Page 10, 6th December 2002

6th December 2002
Page 10
Page 10, 6th December 2002 — Pastor Iuventus
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Pastor Iuventus

or The Curate's Egg

Wreath Lecture

Advent wreaths . . . Hmmm! I am unsure about the latest fashion in advent wreaths, that is, to have five candles of three different colours, three purple, one pink and one white in the middle. Apart from anything else they look like a cassata ice cream. Actually, when I think about it, 1 am also unsure about four mauveypurple candles and a pink one the colour of the sugared mice I used to like so much before I was old enough to pay my dentist. You can however, buy such candle kits from reputable church suppliers, (at vast expense) so who am I to demur? '

Actually, now I come to think of it, I am unsure about having advent wreaths in church at all. I think their place is more in the home or the school. In liturgical terms I think a wreath has a limited value for expressing the meaning of the season; like an Advent calendar it counts us down to Christmas (hence the fifth white candle!).. Advent is much more than that.

I approve of the desire to make Advent "special," but

there are far more liturgical ways of doing this. Apart from the richness of the prayers and readings, there are wonderful advent hymns we could be singing not the same tired old, "In bread we bring you Lord", "I the Lord of sea and sky" which we sing summer, winter, autumn, Easter, Pentecost, First Communjon and Confirmation, funerals and weddings.

Perhaps we could try sticking to the instructions and not have organ voluntaries or other "instrumentals" during this time. If we hadn't turned the sanctuary into a study in concrete and shag pile we could have hung a few purple altar frontals or lectern falls about the place to give people a visual reminder of the season and make things more "adventy". It seems to me that the advent wreath hints at the lack of symbolism in our liturgy rather than a richness in it. Our MC was chagrined when I declined to bless the wreath for the fourth time at the evening Mass.

It may be that I am seeing things through slightly jaundiced optics. Put it down to a busy Sunday and an unusually large dose of practising what I preached. I suggested that we were to emulate the doorkeeper in the gospel and keep vigil and lo, the doorbell went all afternoon.

First comes a woman asking for me to pray over her because she was under "some kind of a mind control". She has tried a medium and a spiritualist church, and she tells me, without any hint of irony, that I am positively her last resort. "It is just that there is so much negative energy swirling about me." She obviously hasn't tried knocking at presbyteries on a Sunday afternoon before. I tell her that the Colossians had the same trouble and St Paul insisted that Jesus was far above any power in heaven or in the underworld. I counsel to avoid mediums or spiritualists and suggest she is well ahead of the game if, as a baptised Catholic she can just make do with the sacraments and some holy water.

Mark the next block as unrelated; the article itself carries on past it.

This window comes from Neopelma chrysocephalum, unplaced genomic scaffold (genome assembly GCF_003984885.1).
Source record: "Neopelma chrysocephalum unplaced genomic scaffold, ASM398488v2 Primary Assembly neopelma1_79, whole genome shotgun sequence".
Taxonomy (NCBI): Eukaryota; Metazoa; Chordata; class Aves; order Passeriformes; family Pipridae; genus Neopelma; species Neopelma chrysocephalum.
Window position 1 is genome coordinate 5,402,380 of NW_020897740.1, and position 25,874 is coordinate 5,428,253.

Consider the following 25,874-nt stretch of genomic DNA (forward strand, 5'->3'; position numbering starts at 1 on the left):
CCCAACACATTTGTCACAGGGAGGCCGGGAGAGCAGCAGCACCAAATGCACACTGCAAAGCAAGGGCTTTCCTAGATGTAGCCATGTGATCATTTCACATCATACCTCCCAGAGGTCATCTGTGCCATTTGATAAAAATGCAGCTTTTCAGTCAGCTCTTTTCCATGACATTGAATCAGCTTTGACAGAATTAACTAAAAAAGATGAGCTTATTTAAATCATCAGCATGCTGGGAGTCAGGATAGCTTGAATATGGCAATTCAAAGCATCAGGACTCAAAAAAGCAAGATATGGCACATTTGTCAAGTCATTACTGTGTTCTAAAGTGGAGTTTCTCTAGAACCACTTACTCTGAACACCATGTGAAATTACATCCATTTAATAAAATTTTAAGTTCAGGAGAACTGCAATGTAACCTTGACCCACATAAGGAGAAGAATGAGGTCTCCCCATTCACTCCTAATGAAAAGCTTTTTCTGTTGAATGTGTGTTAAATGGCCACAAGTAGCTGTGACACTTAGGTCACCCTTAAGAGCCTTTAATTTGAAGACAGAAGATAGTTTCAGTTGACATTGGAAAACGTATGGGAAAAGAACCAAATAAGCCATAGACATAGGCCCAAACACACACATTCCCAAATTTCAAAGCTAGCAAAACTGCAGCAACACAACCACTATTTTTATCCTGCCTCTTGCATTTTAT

Next is a rather flushed gentleman he is penniless and starving. I used to feel very sorry for such people. I still

do, but I am more wary of giving them money. Now my acid test is if they want food. Today, as usual, though my friend claimed tb be starving it isn't food he wants, he must have money.

I give him a couple of quid from the poor box and wonder if I have been too harsh or too gullible. Probably I will only find out in eternity. Meanwhile I am always left with doubts about what would have been best to do.

The hon. sec. of Churches Together calls to deliver some tickets for the joint carol service and asks if we can display a poster advertising a Christmas music and dance workshop based on T S Eliot's "Journey of the Magi." With all the largesse a curate can muster I say stick it up. After all, it worked for Old Possum and his cats, why not for Churches Together?

And so another Sunday ends. Advent is begun, reminding me that there is really no such thing as "another Sunday" each one is a week nearer or further from salvation. My Christian life is not about maintaining a status quo, biding time. I am to expect something sudden and dramatic in the here and now. I should be clamouring for the Lord to tear open the heavens and come down, down to the everyday and the humdrum.

Now as never before Jesus is coming with salvation. I should be watching and waiting, my wits sharpened, for great things will happen this Advent. They are none of my doing, but of the one whose ancient name is Our Redeemer.




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